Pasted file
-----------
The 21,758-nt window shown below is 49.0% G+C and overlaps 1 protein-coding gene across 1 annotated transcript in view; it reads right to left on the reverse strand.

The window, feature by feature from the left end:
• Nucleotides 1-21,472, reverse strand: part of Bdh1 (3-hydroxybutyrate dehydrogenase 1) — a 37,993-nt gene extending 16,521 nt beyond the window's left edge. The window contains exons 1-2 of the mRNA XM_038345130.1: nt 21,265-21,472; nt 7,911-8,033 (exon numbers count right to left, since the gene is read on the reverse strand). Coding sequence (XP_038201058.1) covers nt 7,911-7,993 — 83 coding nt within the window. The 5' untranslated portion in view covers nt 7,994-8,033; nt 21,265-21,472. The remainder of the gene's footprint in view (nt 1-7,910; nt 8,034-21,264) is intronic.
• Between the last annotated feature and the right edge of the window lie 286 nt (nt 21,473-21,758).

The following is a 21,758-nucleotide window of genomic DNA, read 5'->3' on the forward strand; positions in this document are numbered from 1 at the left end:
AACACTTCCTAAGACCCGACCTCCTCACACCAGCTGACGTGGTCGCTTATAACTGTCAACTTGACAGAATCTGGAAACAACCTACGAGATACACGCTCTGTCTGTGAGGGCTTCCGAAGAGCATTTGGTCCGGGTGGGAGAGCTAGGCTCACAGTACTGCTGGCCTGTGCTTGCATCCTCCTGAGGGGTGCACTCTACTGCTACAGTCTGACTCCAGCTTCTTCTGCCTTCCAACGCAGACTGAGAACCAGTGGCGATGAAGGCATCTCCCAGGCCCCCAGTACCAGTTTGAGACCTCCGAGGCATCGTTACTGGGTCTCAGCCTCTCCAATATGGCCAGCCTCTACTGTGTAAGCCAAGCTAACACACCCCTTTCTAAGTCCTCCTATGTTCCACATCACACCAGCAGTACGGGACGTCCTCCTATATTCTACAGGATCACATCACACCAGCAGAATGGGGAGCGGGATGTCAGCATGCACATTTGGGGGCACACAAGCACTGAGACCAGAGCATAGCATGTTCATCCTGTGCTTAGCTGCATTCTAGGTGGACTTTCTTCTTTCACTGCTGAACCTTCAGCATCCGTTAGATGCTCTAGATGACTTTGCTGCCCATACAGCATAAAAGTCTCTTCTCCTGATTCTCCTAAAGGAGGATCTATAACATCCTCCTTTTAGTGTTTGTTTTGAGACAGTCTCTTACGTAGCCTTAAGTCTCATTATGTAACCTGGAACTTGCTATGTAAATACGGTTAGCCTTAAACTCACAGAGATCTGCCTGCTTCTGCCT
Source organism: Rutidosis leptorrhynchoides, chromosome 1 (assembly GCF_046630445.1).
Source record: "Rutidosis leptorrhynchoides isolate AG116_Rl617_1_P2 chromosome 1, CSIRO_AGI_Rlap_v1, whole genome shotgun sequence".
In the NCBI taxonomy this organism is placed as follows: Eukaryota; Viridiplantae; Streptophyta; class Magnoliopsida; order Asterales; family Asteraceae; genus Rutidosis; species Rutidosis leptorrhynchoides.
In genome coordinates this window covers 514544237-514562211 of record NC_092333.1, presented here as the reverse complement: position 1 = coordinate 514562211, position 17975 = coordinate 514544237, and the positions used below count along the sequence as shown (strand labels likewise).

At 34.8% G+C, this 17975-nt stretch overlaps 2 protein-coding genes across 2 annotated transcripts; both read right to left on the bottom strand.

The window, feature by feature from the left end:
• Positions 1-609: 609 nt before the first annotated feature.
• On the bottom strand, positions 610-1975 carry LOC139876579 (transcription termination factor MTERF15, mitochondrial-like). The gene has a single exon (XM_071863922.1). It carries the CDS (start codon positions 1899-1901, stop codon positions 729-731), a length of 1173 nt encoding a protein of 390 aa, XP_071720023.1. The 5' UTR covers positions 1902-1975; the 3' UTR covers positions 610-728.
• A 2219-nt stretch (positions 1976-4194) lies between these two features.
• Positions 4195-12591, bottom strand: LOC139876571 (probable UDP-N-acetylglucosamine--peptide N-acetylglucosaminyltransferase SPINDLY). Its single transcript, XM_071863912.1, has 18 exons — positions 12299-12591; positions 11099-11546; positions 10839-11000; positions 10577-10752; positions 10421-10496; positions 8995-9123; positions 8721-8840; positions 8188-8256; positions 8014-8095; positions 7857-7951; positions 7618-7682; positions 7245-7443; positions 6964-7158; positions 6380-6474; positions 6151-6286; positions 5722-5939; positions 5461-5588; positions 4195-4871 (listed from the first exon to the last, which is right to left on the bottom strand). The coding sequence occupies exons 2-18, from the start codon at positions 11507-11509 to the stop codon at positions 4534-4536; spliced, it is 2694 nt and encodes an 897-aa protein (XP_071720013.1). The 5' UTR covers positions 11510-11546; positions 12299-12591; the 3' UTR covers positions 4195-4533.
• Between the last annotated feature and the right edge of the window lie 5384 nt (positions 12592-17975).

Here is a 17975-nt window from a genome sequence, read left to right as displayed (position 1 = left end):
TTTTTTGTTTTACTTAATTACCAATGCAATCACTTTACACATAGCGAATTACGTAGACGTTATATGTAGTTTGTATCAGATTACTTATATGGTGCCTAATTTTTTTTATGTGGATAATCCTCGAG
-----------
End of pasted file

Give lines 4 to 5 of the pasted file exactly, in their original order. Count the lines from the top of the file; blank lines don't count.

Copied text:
• Between the last annotated feature and the right edge of the window lie 286 nt (nt 21,473-21,758).

The following is a 21,758-nucleotide window of genomic DNA, read 5'->3' on the forward strand; positions in this document are numbered from 1 at the left end: